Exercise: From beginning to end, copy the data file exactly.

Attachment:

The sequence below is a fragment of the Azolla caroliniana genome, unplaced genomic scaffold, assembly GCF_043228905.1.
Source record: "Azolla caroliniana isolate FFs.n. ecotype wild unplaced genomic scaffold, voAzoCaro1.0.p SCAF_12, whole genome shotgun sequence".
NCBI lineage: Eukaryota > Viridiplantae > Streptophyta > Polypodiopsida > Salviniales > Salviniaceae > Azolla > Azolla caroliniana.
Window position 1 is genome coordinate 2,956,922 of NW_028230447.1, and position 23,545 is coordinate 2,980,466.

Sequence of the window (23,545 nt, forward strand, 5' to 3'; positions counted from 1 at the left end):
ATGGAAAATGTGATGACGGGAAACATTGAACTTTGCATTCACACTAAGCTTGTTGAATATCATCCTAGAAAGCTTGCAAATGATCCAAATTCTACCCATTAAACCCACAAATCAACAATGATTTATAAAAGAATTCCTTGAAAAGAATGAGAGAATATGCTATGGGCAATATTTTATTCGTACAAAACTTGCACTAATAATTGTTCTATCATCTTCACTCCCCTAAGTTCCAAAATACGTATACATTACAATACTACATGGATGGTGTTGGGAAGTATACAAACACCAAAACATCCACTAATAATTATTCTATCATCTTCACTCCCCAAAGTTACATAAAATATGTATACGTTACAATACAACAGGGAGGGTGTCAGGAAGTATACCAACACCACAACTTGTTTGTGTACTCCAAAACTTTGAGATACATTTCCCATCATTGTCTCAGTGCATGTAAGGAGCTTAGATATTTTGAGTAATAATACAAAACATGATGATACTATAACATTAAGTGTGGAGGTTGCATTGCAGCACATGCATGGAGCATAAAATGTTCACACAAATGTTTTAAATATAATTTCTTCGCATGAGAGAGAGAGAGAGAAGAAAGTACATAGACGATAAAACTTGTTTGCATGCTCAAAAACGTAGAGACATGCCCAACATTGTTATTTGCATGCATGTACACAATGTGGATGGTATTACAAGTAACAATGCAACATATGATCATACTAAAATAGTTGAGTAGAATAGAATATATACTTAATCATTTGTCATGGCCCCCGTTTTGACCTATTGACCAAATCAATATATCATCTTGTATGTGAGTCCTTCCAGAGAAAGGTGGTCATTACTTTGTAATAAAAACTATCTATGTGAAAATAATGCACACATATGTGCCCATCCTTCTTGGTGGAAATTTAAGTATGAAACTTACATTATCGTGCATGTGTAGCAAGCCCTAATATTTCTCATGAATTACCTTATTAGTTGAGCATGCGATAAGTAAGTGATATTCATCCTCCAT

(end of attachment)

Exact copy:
The sequence below is a fragment of the Azolla caroliniana genome, unplaced genomic scaffold, assembly GCF_043228905.1.
Source record: "Azolla caroliniana isolate FFs.n. ecotype wild unplaced genomic scaffold, voAzoCaro1.0.p SCAF_12, whole genome shotgun sequence".
NCBI lineage: Eukaryota > Viridiplantae > Streptophyta > Polypodiopsida > Salviniales > Salviniaceae > Azolla > Azolla caroliniana.
Window position 1 is genome coordinate 2,956,922 of NW_028230447.1, and position 23,545 is coordinate 2,980,466.

Sequence of the window (23,545 nt, forward strand, 5' to 3'; positions counted from 1 at the left end):
ATGGAAAATGTGATGACGGGAAACATTGAACTTTGCATTCACACTAAGCTTGTTGAATATCATCCTAGAAAGCTTGCAAATGATCCAAATTCTACCCATTAAACCCACAAATCAACAATGATTTATAAAAGAATTCCTTGAAAAGAATGAGAGAATATGCTATGGGCAATATTTTATTCGTACAAAACTTGCACTAATAATTGTTCTATCATCTTCACTCCCCTAAGTTCCAAAATACGTATACATTACAATACTACATGGATGGTGTTGGGAAGTATACAAACACCAAAACATCCACTAATAATTATTCTATCATCTTCACTCCCCAAAGTTACATAAAATATGTATACGTTACAATACAACAGGGAGGGTGTCAGGAAGTATACCAACACCACAACTTGTTTGTGTACTCCAAAACTTTGAGATACATTTCCCATCATTGTCTCAGTGCATGTAAGGAGCTTAGATATTTTGAGTAATAATACAAAACATGATGATACTATAACATTAAGTGTGGAGGTTGCATTGCAGCACATGCATGGAGCATAAAATGTTCACACAAATGTTTTAAATATAATTTCTTCGCATGAGAGAGAGAGAGAGAAGAAAGTACATAGACGATAAAACTTGTTTGCATGCTCAAAAACGTAGAGACATGCCCAACATTGTTATTTGCATGCATGTACACAATGTGGATGGTATTACAAGTAACAATGCAACATATGATCATACTAAAATAGTTGAGTAGAATAGAATATATACTTAATCATTTGTCATGGCCCCCGTTTTGACCTATTGACCAAATCAATATATCATCTTGTATGTGAGTCCTTCCAGAGAAAGGTGGTCATTACTTTGTAATAAAAACTATCTATGTGAAAATAATGCACACATATGTGCCCATCCTTCTTGGTGGAAATTTAAGTATGAAACTTACATTATCGTGCATGTGTAGCAAGCCCTAATATTTCTCATGAATTACCTTATTAGTTGAGCATGCGATAAGTAAGTGATATTCATCCTCCAT